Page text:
Organization: The Bronfman Center for Jewish Student Life at NYU, New York, NY
Grant Year: 2022
Project Director: Rabbi Emily Aronson
Type of Grant: Ignition
Grant Amount: $15,000 (1 year)
We’re in a unique cultural moment on the heels of the pandemic. How has that influenced the development of your project and what you hope to achieve?
The pandemic has made many more people aware of the lives of those who are disabled and chronically ill. From the challenges of social isolation, to the difficulty of accessing spaces or resources, to the impact of illness itself, disability and chronic illness have garnered much more public attention. As a result, people are seeking to understand how these identities fit into their own narratives and the narratives of those around them. In some ways, accessibility has been greatly improved through Zoom and other online platforms—the challenge now is to maintain and integrate that access, rather than returning exclusively to the way things were.
What is your favorite Jewish text, as it relates to this project and your work in general?
I am particularly drawn to a section of the Babyloninan Talmud 5b, in which Rabbi Yohanan visits Rabbi Eliezer who is sick and crying. After a short exchange, the text tells us, “Rabbi Yohanan said: ‘Give me your hand.’ Rabbi Eliezer gave him his hand and Rabbi Yohanan stood him up.’” In this small moment, Rabbi Eliezer meets Rabbi Yohanan where he is and gently offers to share the burden of his pain. Rabbi Eliezer’s presence transforms Rabbi Yohanan’s experience of his pain and sadness by shattering his loneliness and offering a glimpse of hope. In our darkest times, someone reaching out a hand or simply being with us can truly be a transformative act.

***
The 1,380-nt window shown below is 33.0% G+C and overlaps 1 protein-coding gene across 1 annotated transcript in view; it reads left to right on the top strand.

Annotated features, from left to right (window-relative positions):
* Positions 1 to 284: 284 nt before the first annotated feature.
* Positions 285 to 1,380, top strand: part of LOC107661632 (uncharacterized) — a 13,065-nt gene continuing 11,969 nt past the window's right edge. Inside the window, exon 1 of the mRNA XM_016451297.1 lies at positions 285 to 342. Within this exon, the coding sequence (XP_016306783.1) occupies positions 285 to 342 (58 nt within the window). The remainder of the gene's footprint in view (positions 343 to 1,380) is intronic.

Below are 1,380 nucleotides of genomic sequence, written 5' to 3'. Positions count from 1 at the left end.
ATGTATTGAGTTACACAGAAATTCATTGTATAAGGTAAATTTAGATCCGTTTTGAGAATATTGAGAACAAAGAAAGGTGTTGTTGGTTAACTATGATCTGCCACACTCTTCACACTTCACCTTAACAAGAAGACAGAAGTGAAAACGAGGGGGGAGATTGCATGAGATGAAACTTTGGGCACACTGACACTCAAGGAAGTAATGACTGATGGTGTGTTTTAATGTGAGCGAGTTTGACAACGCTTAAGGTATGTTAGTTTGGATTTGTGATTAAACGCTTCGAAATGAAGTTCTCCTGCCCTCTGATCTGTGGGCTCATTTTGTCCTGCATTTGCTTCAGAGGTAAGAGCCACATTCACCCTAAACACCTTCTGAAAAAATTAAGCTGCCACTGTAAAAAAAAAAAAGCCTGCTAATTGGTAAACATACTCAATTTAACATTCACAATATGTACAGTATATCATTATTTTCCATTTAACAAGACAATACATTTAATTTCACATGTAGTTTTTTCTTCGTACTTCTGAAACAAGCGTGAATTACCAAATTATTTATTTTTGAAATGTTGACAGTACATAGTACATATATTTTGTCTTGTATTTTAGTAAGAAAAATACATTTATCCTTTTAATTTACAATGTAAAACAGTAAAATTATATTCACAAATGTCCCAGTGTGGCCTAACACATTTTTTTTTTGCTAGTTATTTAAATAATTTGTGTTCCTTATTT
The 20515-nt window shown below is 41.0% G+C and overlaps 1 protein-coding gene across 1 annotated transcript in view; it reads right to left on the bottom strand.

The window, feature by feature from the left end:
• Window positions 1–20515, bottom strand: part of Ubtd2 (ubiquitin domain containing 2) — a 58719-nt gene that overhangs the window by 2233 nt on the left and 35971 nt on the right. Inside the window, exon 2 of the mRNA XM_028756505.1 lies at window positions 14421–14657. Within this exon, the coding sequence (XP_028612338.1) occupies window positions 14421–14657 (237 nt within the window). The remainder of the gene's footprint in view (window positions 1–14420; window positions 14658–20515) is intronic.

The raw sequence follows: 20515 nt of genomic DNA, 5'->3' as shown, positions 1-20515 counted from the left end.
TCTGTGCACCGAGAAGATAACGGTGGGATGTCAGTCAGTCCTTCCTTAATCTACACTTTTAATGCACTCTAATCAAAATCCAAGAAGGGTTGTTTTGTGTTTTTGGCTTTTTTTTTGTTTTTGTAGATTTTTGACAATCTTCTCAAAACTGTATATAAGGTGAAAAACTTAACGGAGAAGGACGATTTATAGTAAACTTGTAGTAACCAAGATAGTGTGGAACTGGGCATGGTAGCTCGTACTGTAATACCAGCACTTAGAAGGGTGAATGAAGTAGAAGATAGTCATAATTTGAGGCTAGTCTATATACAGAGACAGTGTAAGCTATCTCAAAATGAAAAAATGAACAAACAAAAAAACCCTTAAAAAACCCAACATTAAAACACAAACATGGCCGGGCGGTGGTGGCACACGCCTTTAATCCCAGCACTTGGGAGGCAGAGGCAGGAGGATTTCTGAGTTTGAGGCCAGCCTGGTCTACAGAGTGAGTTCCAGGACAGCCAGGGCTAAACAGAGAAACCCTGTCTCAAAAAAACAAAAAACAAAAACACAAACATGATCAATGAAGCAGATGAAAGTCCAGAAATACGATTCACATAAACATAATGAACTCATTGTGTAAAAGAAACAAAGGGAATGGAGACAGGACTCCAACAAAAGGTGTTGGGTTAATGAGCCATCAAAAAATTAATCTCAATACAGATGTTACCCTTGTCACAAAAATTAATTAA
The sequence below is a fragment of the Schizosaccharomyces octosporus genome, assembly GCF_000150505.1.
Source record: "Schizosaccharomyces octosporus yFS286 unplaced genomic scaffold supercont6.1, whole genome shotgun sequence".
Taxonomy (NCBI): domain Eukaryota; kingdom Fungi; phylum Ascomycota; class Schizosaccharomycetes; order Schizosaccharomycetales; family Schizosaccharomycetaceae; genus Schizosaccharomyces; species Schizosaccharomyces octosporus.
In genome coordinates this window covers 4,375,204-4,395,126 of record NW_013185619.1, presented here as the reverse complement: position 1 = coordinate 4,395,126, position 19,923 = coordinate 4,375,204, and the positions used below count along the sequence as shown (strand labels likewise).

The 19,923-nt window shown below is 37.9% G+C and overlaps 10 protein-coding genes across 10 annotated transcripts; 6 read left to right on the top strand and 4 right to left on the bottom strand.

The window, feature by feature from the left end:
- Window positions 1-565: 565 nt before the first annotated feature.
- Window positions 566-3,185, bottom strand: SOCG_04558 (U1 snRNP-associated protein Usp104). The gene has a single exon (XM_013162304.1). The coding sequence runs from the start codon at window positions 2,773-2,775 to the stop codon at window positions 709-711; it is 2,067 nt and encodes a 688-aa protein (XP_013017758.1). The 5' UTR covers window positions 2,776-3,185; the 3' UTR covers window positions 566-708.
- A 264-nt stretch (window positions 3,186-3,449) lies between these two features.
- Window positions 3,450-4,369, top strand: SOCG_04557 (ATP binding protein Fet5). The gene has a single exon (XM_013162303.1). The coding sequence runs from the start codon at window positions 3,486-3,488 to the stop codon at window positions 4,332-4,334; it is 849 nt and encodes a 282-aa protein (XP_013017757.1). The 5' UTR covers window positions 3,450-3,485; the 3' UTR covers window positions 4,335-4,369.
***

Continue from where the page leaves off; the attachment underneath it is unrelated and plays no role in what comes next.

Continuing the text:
What makes you optimistic about the future of Jewish education?
Every day, I see college students walk into the Bronfman Center eager to learn, discover themselves, find community, and enhance their understanding of the world. I am inspired by my students’ curiosity and their desire not just to learn information, but to integrate that information into their identity formation. These students are eager to understand how Judaism can impact their lives not just in a classroom, but in the ways in which they move through the world.